Kenneth Cuccinelli II certainly fits right in with the other Virginia Republican candidates picked over the weekend at the party’s convention in Richmond. The slate of nominees come with the powerful aroma of the Tea Party.
Running for lieutenant governor is E.W. Jackson, an African American minister, Harvard Law School grad and grand-voiced speaker who exhorts that strict religious principles be the foundation for state politics. An avid right-to-lifer, Jackson has said that Planned Parenthood has killed more blacks than the Ku Klux Klan.
Mark D. Obenshain, a lawyer from Harrisonburg, will be the GOP candidate for attorney general. Loyally conservative, he is the son of Richard Obenshain, who helped build the modern Virginia Republican party by luring over conservatives who had been part of yesteryear’s Democratic machine. This helps Cuccinelli at the top of the ticket by giving the slate one foot solidly in the state’s political history.
It all sends an interesting signal. Cuccinelli has never been unclear about his message, but there had been hope that he might be something of a closet populist, given recent television ads projecting him as a regular guy who just wants to get the government off our backs and help small business. Or course, this also might have been a calculated move to the center designed to snare more moderate conservatives put off by some the strident stances he has taken over the years..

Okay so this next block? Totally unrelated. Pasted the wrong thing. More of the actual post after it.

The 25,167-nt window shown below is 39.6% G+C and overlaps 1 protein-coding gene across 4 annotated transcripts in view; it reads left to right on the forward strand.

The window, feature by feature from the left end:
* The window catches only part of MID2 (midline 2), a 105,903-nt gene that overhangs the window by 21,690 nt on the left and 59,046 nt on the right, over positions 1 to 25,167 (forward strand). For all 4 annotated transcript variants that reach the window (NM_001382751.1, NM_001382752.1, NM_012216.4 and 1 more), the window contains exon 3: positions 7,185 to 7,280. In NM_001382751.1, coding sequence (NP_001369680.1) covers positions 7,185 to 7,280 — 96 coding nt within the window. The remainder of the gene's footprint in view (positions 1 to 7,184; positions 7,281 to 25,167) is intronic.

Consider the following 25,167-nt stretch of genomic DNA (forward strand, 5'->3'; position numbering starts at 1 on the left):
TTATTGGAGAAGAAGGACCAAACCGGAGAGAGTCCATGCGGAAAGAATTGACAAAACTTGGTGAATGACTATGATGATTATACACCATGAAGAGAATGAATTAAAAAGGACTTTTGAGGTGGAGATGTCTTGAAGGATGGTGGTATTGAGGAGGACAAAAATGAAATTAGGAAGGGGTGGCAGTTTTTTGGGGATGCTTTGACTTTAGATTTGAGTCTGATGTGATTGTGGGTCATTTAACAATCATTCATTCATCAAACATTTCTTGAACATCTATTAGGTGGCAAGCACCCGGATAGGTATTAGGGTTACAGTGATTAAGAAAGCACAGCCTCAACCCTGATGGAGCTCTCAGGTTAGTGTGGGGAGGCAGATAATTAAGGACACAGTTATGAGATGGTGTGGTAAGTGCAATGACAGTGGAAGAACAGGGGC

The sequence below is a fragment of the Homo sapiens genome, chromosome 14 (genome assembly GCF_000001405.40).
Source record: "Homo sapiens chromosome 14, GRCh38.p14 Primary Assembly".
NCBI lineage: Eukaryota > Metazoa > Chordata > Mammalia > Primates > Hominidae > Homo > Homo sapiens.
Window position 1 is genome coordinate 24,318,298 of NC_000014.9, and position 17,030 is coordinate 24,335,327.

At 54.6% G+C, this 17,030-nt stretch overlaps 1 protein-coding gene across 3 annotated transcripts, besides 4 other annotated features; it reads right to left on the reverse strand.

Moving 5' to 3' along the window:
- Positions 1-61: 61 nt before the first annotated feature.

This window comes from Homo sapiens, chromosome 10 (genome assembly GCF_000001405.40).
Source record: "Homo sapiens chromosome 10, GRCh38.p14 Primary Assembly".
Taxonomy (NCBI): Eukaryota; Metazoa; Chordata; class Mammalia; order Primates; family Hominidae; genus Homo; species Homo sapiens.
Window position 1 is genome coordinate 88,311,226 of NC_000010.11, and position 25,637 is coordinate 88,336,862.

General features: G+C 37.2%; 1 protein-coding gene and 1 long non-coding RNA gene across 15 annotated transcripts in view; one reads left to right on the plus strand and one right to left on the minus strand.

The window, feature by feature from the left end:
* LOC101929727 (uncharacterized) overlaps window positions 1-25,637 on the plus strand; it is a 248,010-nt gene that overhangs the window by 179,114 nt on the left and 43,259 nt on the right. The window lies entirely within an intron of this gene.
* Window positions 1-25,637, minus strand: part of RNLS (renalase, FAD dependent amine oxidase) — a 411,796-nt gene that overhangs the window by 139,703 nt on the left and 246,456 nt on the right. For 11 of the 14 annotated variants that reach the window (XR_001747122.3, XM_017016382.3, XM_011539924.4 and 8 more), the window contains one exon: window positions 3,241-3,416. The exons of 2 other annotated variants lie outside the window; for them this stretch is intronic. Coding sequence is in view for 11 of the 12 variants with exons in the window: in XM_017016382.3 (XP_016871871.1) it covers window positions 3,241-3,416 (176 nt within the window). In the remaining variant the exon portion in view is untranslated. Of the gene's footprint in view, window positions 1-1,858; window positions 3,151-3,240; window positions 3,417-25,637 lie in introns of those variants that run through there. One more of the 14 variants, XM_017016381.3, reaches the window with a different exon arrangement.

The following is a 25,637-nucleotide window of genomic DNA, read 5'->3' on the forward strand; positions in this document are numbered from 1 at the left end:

Well, you can’t get more strident than Bishop Jackson. I remember hearing his thundering voice as he spoke at a mostly white conclave of Tea Party people in piney-woods New Kent County a couple of years ago. He has had a variegated career, including the Marine Corps, Harvard Law, chaplain to Boston firefighters and so on. He’s a darling of the right-wing media and has been on Fox and been interviewed by Glenn Back.
So why the seance for the Tea Party glory years of 2010? The Internal Revenue Service has certainly helped on that score. The actions of the Cincinnati office of the IRS must be like an answered prayer to anyone hoping for a revival of the movement this year.
The ball’s now in the court of Democratic gubernatorial candidate Terry McAuliffe. Although one recent poll showed him ahead of Cuccinelli, he still needs progress if he’s to win the undecideds. In many ways, the GOP convention helps McAuliffe. Next on his agenda: getting a person of color as the party’s nominee for lieutenant governor. He’s got one candidate in Aneesh Paul Chopra, who was Virginia’s chief technology officer as well as Barack Obama’s.